And just because there isn’t a potential mayor on the horizon who’s better on these issues doesn’t mean advocates should just put up with the faults in Vision Zero’s implementation under this one. Streetsblog calls attention to these matters and people use that information to act.

  • NYer

    Actually, most of City Council is strong on livable streets and Vision Zero. This has been one of the biggest advocacy accomplishments of the last ten years — transforming City Council from mostly awful to mostly good. And this is one of the biggest shames of the current situation — even with all of the work that advocates have done to bring around the mayor and City Council, we still can’t seem to get good, basic policy implemented.

  • WalkingNPR

    Having bona fides on Vision Zero at this point is about like having bona fides on what peanut butter Choosy Moms Choose. Vision Zero–the program that focused on designing the danger out of roads rather than counting on individuals to behave safely–is quite effective. Vision Zero, the brand that is sweeping the US that seems to mean nothing in particular except giving people the warm fuzzies that’ they’re doing something, is not.

    DeBlasio clearly doesn’t understand–and has demonstrated over and over how he doesn’t understand–what it takes to make real reforms to our dangerous driving culture. And he appointed a DOT Commissioner who doesn’t know and doesn’t seem to care, either. Bloomberg/JSK did a lot more without all the talk. I’ve said it before and I’ll say it again–this watered-down, status-quo-rebranded-as-Vision-Zero is going to do more harm than good when people throw up their hands and say “See? Vision Zero didn’t work!”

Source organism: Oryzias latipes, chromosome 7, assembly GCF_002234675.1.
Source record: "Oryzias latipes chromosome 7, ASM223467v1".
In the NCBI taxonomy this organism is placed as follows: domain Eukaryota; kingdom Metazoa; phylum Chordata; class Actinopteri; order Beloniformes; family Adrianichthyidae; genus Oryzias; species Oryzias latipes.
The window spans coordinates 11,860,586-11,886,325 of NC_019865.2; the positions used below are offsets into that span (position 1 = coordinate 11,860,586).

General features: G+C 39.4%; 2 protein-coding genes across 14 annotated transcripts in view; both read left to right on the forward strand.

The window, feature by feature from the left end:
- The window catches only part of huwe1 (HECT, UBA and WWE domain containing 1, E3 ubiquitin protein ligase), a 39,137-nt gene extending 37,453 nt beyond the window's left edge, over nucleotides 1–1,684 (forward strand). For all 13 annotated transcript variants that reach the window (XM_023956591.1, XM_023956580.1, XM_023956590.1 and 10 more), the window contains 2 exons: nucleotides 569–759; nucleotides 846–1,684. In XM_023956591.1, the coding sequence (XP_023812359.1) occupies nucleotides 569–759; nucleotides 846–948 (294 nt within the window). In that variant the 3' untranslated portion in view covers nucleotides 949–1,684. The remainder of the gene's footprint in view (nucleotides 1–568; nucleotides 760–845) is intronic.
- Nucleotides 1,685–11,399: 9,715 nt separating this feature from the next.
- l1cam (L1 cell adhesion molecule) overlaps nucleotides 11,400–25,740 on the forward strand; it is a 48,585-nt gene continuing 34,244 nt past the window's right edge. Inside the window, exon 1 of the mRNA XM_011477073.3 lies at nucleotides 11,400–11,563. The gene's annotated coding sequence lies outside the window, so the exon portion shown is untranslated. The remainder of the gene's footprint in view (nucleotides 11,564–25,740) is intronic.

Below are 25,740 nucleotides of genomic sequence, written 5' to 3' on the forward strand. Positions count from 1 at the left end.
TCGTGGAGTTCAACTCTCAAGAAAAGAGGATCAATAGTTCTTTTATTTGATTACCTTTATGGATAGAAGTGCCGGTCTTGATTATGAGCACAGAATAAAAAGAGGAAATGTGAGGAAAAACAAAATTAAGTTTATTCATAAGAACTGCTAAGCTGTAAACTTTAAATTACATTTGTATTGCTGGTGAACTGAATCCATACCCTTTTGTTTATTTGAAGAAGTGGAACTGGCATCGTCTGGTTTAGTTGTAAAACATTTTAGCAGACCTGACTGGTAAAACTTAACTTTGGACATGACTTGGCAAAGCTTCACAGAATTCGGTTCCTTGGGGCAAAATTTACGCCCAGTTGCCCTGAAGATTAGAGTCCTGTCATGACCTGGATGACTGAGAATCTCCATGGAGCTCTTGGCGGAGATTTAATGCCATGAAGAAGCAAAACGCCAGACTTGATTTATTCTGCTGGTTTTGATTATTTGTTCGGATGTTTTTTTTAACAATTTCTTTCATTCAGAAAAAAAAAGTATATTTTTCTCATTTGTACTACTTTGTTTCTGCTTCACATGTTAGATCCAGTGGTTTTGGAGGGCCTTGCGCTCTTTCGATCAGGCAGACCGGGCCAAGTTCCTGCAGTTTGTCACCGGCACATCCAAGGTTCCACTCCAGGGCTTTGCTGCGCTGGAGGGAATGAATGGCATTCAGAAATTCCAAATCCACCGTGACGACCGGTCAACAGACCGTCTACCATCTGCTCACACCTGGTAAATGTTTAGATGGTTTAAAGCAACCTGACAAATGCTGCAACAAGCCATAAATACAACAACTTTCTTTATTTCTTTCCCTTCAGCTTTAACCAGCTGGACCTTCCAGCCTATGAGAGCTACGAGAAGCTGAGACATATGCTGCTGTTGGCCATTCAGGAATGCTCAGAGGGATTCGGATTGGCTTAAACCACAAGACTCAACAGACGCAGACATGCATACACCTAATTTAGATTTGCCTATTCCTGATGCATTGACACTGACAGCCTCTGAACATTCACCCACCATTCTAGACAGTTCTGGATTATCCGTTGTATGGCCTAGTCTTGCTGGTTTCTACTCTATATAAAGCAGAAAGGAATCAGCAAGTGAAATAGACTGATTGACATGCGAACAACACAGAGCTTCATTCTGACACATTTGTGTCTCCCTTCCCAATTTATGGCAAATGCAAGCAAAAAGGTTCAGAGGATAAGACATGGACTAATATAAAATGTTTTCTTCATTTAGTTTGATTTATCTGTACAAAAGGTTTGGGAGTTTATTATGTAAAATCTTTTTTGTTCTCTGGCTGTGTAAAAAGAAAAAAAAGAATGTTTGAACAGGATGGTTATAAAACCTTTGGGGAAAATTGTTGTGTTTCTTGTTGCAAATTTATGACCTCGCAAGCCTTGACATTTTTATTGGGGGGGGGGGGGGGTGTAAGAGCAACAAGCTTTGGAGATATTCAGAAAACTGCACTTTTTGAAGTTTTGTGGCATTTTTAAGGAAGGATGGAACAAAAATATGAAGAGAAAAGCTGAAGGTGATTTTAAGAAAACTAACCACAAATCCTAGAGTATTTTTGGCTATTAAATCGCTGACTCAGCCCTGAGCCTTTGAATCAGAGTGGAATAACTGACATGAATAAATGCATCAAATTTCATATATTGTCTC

And, btw, I work on this stuff-one of my current research projects is about what a mess US Vision Zero is. I went to Albany for speed cameras, etc etc. And i comment on Streetsblog. See, I can do multiple things….

  • FYI, it’s a step in a good direction here that the focus of this conversation is somewhat on the things that we do that improve the status quo.

    I agree that the US implementations of Vision Zero are a mess, that there is no pressure on many elected officials and agencies to keep high standards but rather to just make incremental improvements at the convenience of “the powers that be”, which sometimes does lead to dramatic improvements but more frequently reinforces stagnation. And that’s happening here, quite obviously, with even established programs run at large scale being reduced to ineffective trickles. (Painting the lanes in the streets is not a “Vision Zero” novelty; and we’re still getting worse at it every year)

    In the case of NYC, I agree that the mayor and his commissioners are not strong enough forces for true Vision Zero to thrive… I sometimes think that relative weakness is what comes under fire because no one sees where the strongest pushback is actually coming from. (I do not think neighborhood NIMBYs are a significant force in city planning, and often they have little traction in the watered-down advisory community board format) It continues to be the case that career bureaucrats in key city agencies are the source of a lot of inertia across all the services & planning in NYC. While this isn’t an excuse for complete lack of movement, it’s important to remember that individuals working for the city can be a collectively powerful counterforce to progressive politics – and coping with that needs to be part of the outside activism plan as well as part of the administration’s agenda.

    Meanwhile, uncompromising words applied to the administration will exert some pressure… insulting words will just make sure we’re all seen as lunatics.

  • The idea is, if you’re doing both, then leaving some comments does little harm unless they’re completely unprofessional comments.

    But if you’re also on the outside & working with the process… then who should we be supporting?

  • We should be supporting amazing City Council members like Vanessa Gibson, Ydanis Rodriguez, Carlos Menchaca, Antonio Reynoso, Mark Levine, Brad Lander, Ritchie Torres, Steve Levin, and more who have held the administration’s feet to the fire on all kinds of Vision-Zero-related issues.

  • Andres Dee

    If CompStat were to go down, the city would probably tout it as proof that there’s no more crime.